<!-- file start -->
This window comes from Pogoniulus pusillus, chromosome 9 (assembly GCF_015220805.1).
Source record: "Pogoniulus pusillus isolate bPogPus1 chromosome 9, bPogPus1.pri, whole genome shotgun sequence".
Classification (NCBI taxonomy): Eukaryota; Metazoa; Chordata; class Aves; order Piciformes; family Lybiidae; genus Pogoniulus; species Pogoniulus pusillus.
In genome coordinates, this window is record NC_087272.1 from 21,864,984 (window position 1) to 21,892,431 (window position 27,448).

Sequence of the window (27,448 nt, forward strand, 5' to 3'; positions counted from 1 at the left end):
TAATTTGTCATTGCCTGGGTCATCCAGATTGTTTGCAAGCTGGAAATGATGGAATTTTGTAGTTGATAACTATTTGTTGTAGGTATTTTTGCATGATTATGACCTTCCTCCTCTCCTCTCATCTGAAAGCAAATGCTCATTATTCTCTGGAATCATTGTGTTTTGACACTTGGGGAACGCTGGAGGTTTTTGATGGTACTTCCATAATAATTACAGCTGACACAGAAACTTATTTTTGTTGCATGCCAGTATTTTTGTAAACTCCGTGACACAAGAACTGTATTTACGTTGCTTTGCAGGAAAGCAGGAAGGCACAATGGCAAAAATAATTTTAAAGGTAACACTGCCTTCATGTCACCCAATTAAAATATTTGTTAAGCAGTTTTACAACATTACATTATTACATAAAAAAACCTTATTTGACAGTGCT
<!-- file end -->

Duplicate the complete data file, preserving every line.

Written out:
This window comes from Pogoniulus pusillus, chromosome 9 (assembly GCF_015220805.1).
Source record: "Pogoniulus pusillus isolate bPogPus1 chromosome 9, bPogPus1.pri, whole genome shotgun sequence".
Classification (NCBI taxonomy): Eukaryota; Metazoa; Chordata; class Aves; order Piciformes; family Lybiidae; genus Pogoniulus; species Pogoniulus pusillus.
In genome coordinates, this window is record NC_087272.1 from 21,864,984 (window position 1) to 21,892,431 (window position 27,448).

Sequence of the window (27,448 nt, forward strand, 5' to 3'; positions counted from 1 at the left end):
TAATTTGTCATTGCCTGGGTCATCCAGATTGTTTGCAAGCTGGAAATGATGGAATTTTGTAGTTGATAACTATTTGTTGTAGGTATTTTTGCATGATTATGACCTTCCTCCTCTCCTCTCATCTGAAAGCAAATGCTCATTATTCTCTGGAATCATTGTGTTTTGACACTTGGGGAACGCTGGAGGTTTTTGATGGTACTTCCATAATAATTACAGCTGACACAGAAACTTATTTTTGTTGCATGCCAGTATTTTTGTAAACTCCGTGACACAAGAACTGTATTTACGTTGCTTTGCAGGAAAGCAGGAAGGCACAATGGCAAAAATAATTTTAAAGGTAACACTGCCTTCATGTCACCCAATTAAAATATTTGTTAAGCAGTTTTACAACATTACATTATTACATAAAAAAACCTTATTTGACAGTGCT